Bizarrely, we found the pavements in Budapest to be quite slippery after snowfall. If you’re visiting during Winter, we recommend wearing waterproof footwear with a decent grip.

Don’t forget to tip – Photo by Steve Johnson

11. Make sure you tip!

Unlike many other countries in Europe, Hungary has an active tipping culture. Generally speaking, 10% of the total is appreciated in all cases with higher percentages for exceptional service. For bell hops, give 300-400 HUF. If you’re in a cafe/restaurant, leaving the tip on the table is considered rude, so hand it to staff directly.

Budapest looks fabulous during the festive period.

12. Never hail a taxi off the street

It’s easy to find horror stories about people getting ripped off by taxi drivers in Budapest. But it’s simple to avoid becoming the lead role in the next one.

In short, always call a reputable taxi firm and ask to be picked up from where you are. Never hail a cab from the side of the street. Fõ Taxi and City Taxi are two firms we used on our trip and have good track records. Even if you use these companies though, just make sure the meter is running when you set off. If it isn’t, don’t be afraid to ask your river to switch it on.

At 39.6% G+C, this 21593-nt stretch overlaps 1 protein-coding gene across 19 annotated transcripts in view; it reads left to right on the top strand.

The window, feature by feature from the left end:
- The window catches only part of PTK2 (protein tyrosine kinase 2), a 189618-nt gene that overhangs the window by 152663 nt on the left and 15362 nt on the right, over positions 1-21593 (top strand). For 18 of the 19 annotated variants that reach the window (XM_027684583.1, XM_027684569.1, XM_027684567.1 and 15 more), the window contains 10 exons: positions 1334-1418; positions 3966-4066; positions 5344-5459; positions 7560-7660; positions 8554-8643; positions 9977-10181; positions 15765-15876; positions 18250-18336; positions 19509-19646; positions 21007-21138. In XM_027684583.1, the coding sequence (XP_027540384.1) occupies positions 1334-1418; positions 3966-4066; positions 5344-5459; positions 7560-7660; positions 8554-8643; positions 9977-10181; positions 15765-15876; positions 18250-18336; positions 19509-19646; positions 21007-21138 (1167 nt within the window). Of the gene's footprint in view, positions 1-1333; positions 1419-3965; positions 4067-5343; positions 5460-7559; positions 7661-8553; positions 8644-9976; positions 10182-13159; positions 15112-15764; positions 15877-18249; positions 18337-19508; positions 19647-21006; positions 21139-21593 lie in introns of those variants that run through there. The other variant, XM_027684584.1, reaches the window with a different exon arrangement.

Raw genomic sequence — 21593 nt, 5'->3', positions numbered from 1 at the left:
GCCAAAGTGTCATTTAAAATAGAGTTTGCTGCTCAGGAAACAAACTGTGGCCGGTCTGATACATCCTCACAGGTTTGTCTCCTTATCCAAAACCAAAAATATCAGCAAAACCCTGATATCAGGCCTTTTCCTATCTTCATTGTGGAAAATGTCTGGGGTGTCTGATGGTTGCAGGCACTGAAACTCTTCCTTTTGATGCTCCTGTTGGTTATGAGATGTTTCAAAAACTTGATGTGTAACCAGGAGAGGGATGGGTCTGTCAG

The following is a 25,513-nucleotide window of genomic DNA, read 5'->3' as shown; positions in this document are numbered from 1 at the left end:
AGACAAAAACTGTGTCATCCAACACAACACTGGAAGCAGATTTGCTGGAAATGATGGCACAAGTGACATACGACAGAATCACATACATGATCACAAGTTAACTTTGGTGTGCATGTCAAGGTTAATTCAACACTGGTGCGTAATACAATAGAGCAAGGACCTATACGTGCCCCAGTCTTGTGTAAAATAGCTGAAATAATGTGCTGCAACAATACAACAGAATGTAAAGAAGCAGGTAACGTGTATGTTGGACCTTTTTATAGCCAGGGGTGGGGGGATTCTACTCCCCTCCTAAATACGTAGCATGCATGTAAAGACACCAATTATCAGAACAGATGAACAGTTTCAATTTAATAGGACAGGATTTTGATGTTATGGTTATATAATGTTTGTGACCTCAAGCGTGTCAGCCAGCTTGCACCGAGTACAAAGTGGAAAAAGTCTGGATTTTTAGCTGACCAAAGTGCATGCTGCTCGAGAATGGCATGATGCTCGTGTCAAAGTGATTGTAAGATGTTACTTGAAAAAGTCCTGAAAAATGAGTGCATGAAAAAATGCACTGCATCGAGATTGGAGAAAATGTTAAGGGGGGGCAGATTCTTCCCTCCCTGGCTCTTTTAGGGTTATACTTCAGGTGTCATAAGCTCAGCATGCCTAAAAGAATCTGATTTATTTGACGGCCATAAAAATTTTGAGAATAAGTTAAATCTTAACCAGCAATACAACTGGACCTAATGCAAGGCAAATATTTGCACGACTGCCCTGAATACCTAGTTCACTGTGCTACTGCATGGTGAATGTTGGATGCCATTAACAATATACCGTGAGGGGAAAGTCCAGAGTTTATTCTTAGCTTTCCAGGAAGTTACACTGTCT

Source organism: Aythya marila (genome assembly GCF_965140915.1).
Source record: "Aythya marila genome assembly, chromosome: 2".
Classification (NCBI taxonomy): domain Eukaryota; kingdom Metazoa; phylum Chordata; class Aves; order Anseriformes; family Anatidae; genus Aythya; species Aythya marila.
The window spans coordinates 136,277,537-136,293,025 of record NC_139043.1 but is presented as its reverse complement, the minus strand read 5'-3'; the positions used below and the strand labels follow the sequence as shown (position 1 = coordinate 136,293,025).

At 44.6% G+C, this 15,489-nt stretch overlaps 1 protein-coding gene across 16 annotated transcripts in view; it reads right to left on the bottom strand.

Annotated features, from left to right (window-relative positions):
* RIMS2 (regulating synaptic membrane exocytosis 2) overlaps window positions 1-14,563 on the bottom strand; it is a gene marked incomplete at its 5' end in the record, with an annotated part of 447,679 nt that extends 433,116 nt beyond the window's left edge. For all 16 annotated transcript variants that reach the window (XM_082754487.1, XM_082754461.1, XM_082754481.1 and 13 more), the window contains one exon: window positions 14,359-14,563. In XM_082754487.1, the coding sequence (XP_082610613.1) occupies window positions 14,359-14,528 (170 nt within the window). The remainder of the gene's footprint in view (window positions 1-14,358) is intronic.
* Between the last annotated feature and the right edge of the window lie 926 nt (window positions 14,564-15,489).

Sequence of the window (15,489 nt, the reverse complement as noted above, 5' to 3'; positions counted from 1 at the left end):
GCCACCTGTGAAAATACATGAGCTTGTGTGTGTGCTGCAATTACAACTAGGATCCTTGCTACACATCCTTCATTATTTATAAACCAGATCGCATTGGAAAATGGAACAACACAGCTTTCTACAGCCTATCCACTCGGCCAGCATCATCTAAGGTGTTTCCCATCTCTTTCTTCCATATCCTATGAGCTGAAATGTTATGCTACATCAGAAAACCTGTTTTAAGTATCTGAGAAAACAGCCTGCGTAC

Ignore airport taxi touts – Photo by Peter Kasprzyk

13. Ignore taxi touts at the airport

There will be plenty of drivers touting for business at arrivals in Budapest Airport. Do as we did and ignore them. There’s an official taxi rank run by reputable firm Fõ Taxi just outside the arrivals hall. We have detailed advice about this in the HTT Guide to Budapest.

Do you have any other tips for visitors to Budapest? Share them in the comments box below.

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5 thoughts on “Budapest: 13 Things To Know Before You Go”

  1. For validating a metro ticket. Do you have to validate it each time you use the metro, bus, tram, etc? In Berlin for example, you only validate it once. If you validate it more than once it becomes invalid. Is this how it is in Budapest as well?

    Do you have to validate passes and travelcards?

    • As far as I’m aware, you only validate paper tickets on entry to the station. In terms of travel passes, I’m afraid we don’t have any experience using those. Ask staff when you buy one and they’ll be able to advise.